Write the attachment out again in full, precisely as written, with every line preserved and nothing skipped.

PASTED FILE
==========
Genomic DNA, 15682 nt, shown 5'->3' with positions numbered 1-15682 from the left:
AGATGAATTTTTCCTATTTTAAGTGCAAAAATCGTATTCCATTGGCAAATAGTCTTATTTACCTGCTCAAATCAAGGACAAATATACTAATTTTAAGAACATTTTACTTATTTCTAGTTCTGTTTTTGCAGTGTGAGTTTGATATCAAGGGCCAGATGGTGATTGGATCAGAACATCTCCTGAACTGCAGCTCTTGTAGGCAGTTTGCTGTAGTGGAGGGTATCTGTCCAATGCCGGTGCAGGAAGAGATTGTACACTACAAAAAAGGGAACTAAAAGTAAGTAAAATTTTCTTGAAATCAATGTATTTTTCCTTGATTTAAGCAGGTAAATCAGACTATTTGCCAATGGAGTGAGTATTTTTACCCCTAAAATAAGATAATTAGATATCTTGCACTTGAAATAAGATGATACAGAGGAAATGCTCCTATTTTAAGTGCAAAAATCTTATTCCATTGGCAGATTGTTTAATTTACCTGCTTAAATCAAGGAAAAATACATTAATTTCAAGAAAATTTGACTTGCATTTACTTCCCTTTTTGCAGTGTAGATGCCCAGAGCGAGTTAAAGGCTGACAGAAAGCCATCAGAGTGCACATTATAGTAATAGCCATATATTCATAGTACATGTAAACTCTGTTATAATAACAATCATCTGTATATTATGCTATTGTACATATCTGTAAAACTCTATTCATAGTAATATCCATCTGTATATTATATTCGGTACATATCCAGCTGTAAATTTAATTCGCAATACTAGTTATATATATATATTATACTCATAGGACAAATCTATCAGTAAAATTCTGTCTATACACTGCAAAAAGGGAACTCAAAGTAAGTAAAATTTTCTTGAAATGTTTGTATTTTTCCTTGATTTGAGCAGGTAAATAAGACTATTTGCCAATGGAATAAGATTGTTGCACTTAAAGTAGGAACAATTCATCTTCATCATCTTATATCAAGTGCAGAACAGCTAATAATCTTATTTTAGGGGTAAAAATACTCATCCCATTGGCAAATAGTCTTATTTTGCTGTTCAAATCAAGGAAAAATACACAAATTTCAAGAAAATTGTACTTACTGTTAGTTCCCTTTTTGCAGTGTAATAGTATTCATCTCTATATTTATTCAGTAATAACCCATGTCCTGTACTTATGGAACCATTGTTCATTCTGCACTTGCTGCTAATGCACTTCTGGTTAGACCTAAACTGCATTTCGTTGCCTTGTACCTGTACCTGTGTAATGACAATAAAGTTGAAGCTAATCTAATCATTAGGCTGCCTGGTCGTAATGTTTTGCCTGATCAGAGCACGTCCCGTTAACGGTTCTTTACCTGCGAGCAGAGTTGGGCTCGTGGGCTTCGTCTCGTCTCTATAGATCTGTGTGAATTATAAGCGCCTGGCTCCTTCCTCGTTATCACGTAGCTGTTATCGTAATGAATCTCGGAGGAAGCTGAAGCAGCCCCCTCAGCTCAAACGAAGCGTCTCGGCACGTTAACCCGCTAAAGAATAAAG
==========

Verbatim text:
Genomic DNA, 15682 nt, shown 5'->3' with positions numbered 1-15682 from the left:
AGATGAATTTTTCCTATTTTAAGTGCAAAAATCGTATTCCATTGGCAAATAGTCTTATTTACCTGCTCAAATCAAGGACAAATATACTAATTTTAAGAACATTTTACTTATTTCTAGTTCTGTTTTTGCAGTGTGAGTTTGATATCAAGGGCCAGATGGTGATTGGATCAGAACATCTCCTGAACTGCAGCTCTTGTAGGCAGTTTGCTGTAGTGGAGGGTATCTGTCCAATGCCGGTGCAGGAAGAGATTGTACACTACAAAAAAGGGAACTAAAAGTAAGTAAAATTTTCTTGAAATCAATGTATTTTTCCTTGATTTAAGCAGGTAAATCAGACTATTTGCCAATGGAGTGAGTATTTTTACCCCTAAAATAAGATAATTAGATATCTTGCACTTGAAATAAGATGATACAGAGGAAATGCTCCTATTTTAAGTGCAAAAATCTTATTCCATTGGCAGATTGTTTAATTTACCTGCTTAAATCAAGGAAAAATACATTAATTTCAAGAAAATTTGACTTGCATTTACTTCCCTTTTTGCAGTGTAGATGCCCAGAGCGAGTTAAAGGCTGACAGAAAGCCATCAGAGTGCACATTATAGTAATAGCCATATATTCATAGTACATGTAAACTCTGTTATAATAACAATCATCTGTATATTATGCTATTGTACATATCTGTAAAACTCTATTCATAGTAATATCCATCTGTATATTATATTCGGTACATATCCAGCTGTAAATTTAATTCGCAATACTAGTTATATATATATATTATACTCATAGGACAAATCTATCAGTAAAATTCTGTCTATACACTGCAAAAAGGGAACTCAAAGTAAGTAAAATTTTCTTGAAATGTTTGTATTTTTCCTTGATTTGAGCAGGTAAATAAGACTATTTGCCAATGGAATAAGATTGTTGCACTTAAAGTAGGAACAATTCATCTTCATCATCTTATATCAAGTGCAGAACAGCTAATAATCTTATTTTAGGGGTAAAAATACTCATCCCATTGGCAAATAGTCTTATTTTGCTGTTCAAATCAAGGAAAAATACACAAATTTCAAGAAAATTGTACTTACTGTTAGTTCCCTTTTTGCAGTGTAATAGTATTCATCTCTATATTTATTCAGTAATAACCCATGTCCTGTACTTATGGAACCATTGTTCATTCTGCACTTGCTGCTAATGCACTTCTGGTTAGACCTAAACTGCATTTCGTTGCCTTGTACCTGTACCTGTGTAATGACAATAAAGTTGAAGCTAATCTAATCATTAGGCTGCCTGGTCGTAATGTTTTGCCTGATCAGAGCACGTCCCGTTAACGGTTCTTTACCTGCGAGCAGAGTTGGGCTCGTGGGCTTCGTCTCGTCTCTATAGATCTGTGTGAATTATAAGCGCCTGGCTCCTTCCTCGTTATCACGTAGCTGTTATCGTAATGAATCTCGGAGGAAGCTGAAGCAGCCCCCTCAGCTCAAACGAAGCGTCTCGGCACGTTAACCCGCTAAAGAATAAAG